With the B.A.S.S. Elite Tour in its final stages for 2016 and FLW on break, big news in the industry came in the announcement of the 2017 Elite schedule and the inclusion of the Toyota Texas Bass Classic as a B.A.S.S.-only event during BASSFest.
While the schedule looks strong, it appears B.A.S.S. is placing more pressure on full-time pros anxious to compete for big prizes anywhere, as well as trying to revitalize its BASSFest idea and take the top spot in the tournament world.
And while the newest events may indeed prove exciting, such announcement comes with a bit of sorrow to the true fans of pro bass fishing, and with feelings of resentment and betrayal for FLW Tour pros.
Let’s dig a little deeper.
A decade ago, the concept of the TTBC was derived by members of the now-defunct Professional Anglers Association, along with industry sponsors and personnel, as an attempt to pit the best bass fishermen in the world against each other, regardless of tour allegiance or affiliation. It was a great idea; for the first time, fans could follow their dream match-ups, watching as pros like Kevin VanDam, Brent Ehrler, Dave Lefebre, Mark Rose and Jason Christie came from all corners of the country to chase the big dollars.
For awhile, the TTBC was one of the best events in bass fishing, possibly second only to the Classic in popularity with fans and pros alike, and included a festival atmosphere with concerts by country music stars, attracting tens of thousands to the sport.
Since the early days, the TTBC tournament has been a Toyota marketing event, driven by one of the largest dealer networks in the country. So it makes sense that B.A.S.S., also a major partner with Toyota in the pro bass game, would do all it could to join the party.
These relationships deserve special attention, for they have been incredibly rewarding. Toyota, through collaboration with B.A.S.S. and a stellar pro staff, represents one of the biggest marketing success stories in the history of the sport. Once a category dominated by "bubba brands" Ford and Chevy, Toyota changed the thinking of rural Americans by forcing great product down their throats. B.A.S.S., and guys like Mike Iaconelli, Gerald Swindle and Kevin VanDam, should pat themselves on the back for that one.
But getting back to the point at hand, what we now have is an event once open to the best in the world, and now only to those fishing B.A.S.S.. Such makes for a sad state of affairs.
Around the industry, the general consensus for the basis of this move has been attributed to poor attendance at recent TTBC events, as well as last season’s BASSFest. The TTBC was dealt a bad hand with weather in 2015, then followed it up with a more urban venue in 2016 – which never seems to work in bass fishing – and has since lost a bit of momentum. BASSFest started as an event intended to include more anglers, including some Open stalwarts, then quickly pushed many back with increased entry fees. Such changes, also combined with a bit of bad weather, recently slowed BASSFest a bit, too.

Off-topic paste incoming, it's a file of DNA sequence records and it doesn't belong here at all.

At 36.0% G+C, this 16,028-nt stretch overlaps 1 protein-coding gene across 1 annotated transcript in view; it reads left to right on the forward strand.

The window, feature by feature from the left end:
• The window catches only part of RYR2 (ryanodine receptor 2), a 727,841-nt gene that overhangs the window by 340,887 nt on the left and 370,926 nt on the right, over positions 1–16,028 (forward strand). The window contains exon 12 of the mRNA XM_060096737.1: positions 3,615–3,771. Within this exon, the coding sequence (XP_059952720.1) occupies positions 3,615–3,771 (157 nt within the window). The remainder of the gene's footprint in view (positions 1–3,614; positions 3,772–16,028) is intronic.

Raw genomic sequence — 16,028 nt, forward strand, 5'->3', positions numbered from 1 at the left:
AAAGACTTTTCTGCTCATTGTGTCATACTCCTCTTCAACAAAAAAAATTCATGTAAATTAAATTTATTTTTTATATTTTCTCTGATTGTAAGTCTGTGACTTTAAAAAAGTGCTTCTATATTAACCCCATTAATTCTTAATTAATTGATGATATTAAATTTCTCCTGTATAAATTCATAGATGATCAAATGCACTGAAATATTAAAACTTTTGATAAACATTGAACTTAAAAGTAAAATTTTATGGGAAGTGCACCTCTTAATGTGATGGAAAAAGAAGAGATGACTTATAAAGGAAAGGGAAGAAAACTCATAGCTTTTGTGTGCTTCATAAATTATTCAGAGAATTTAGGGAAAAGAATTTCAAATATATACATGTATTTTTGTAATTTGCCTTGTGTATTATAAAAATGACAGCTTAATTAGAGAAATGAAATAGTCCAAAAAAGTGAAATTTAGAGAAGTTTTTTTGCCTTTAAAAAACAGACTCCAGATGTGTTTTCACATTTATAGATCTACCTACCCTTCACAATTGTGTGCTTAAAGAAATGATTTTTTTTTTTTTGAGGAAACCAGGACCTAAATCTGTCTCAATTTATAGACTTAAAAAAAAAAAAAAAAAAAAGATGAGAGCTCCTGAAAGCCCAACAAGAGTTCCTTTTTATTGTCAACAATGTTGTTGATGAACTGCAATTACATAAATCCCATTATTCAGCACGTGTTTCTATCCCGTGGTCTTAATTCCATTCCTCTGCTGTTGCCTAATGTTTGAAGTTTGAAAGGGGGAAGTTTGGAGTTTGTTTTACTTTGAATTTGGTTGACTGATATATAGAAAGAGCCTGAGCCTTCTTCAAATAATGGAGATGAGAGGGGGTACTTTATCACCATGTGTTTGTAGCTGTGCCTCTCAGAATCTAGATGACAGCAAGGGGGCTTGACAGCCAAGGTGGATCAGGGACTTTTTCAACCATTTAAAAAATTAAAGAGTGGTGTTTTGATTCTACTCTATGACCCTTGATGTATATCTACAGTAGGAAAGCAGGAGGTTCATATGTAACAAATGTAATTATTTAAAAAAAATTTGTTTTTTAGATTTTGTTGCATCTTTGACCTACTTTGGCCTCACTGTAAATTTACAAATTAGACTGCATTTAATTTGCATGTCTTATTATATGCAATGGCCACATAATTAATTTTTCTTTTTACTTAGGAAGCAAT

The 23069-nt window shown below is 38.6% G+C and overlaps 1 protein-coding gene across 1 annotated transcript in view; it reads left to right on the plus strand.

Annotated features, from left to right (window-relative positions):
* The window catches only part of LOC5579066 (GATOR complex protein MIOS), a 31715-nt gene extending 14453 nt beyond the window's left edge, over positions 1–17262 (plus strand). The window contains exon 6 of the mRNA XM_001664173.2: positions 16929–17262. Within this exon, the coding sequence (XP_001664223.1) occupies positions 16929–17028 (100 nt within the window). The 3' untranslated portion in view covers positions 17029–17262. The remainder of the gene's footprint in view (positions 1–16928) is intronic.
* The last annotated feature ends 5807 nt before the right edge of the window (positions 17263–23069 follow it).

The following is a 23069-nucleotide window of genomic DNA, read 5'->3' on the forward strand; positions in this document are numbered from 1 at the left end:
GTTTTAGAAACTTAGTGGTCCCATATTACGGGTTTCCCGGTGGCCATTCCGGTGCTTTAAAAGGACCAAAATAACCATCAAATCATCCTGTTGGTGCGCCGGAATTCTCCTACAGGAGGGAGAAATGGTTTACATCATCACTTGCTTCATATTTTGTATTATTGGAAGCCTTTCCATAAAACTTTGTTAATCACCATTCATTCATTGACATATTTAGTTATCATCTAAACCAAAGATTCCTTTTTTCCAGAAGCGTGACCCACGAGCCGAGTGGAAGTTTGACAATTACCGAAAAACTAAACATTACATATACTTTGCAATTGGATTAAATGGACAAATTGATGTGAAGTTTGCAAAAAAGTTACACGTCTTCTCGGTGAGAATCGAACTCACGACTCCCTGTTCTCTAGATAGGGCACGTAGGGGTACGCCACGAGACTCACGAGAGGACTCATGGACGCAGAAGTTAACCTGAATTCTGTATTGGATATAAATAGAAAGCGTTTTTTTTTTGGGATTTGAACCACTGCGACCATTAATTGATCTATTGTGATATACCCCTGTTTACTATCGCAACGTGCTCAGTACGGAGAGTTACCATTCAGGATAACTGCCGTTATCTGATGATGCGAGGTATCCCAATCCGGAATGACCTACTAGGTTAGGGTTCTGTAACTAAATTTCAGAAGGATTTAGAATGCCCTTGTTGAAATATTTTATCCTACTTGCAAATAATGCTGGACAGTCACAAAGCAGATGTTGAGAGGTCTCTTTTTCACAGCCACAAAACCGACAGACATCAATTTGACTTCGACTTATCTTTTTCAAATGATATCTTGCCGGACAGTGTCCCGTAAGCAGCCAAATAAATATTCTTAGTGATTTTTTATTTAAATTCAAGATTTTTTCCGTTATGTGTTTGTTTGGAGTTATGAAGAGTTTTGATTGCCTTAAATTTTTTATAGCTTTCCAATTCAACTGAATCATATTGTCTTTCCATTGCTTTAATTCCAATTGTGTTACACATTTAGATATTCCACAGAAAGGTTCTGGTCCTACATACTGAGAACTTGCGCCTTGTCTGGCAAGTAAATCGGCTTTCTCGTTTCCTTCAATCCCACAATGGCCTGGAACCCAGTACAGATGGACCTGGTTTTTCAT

So the decision was made to combine forces and attempt to grab the best of both worlds. However, I’m afraid the TTBC underestimates the interest of fans due to the original format of allowing all of the country’s best into one event. Maybe it’s me; maybe I’m a super-fan representing only a small percentage of those interested in the game. But, personally, I won’t be nearly as interested in the TTBC as I used to be. Formerly, I couldn’t wait to watch a live weigh-in or check the standings each day to see how FLW’s gunslingers did against the star-laden BASS boys. Now, it’s just another hyped-up Elite event.
Despite efforts, I was unable to gather comment from B.A.S.S. or TTBC officials, but I certainly heard from FLW pros. Stetson Blaylock, a big-money winner at the 2014 event, commented “I think it stinks for FLW guys, it was one of the most fun events I’ve ever fished”, adding “but I understand with the Toyota/B.A.S.S. relationship. On paper, it makes sense.”
Bryan Thrift expressed similar feelings: “It's bad because a lot of guys, myself included, always looked forward to qualifying for it. It was a true championship of the best of both major trails. I feel bad for the guys that thought they qualified for it for next year through FLW.”
Other FLW pros chose their words less carefully, expressing distaste for the decision through words I won’t re-print.
Regardless, we’ve again lost something, folks. During my time here, many of you have expressed fond memories of events that went against the grain, but produced storybook endings. MegaBucks in the 1980s. Bassmaster SuperStars. The early years of FLW, pitting Clunn against Fritts, Wendlandt vs. Hibdon.
Now, we’re back to business as usual. Again, all we have to gauge a tournament angler’s success is the BassFan World Rankings, a list lately dominated by FLW pros. Pros who will no longer be invited to what was once a championship event, built by the momentum that only such can produce.
(Joe Balog is the often-outspoken owner of Millennium Promotions, Inc., an agency operating in the fishing and hunting industries. A former Bassmaster Open and EverStart Championship winner, he's best known for his big-water innovations and hardcore fishing style. He's a popular seminar speaker, product designer and author, and is considered one of the most influential smallmouth fishermen of modern times.)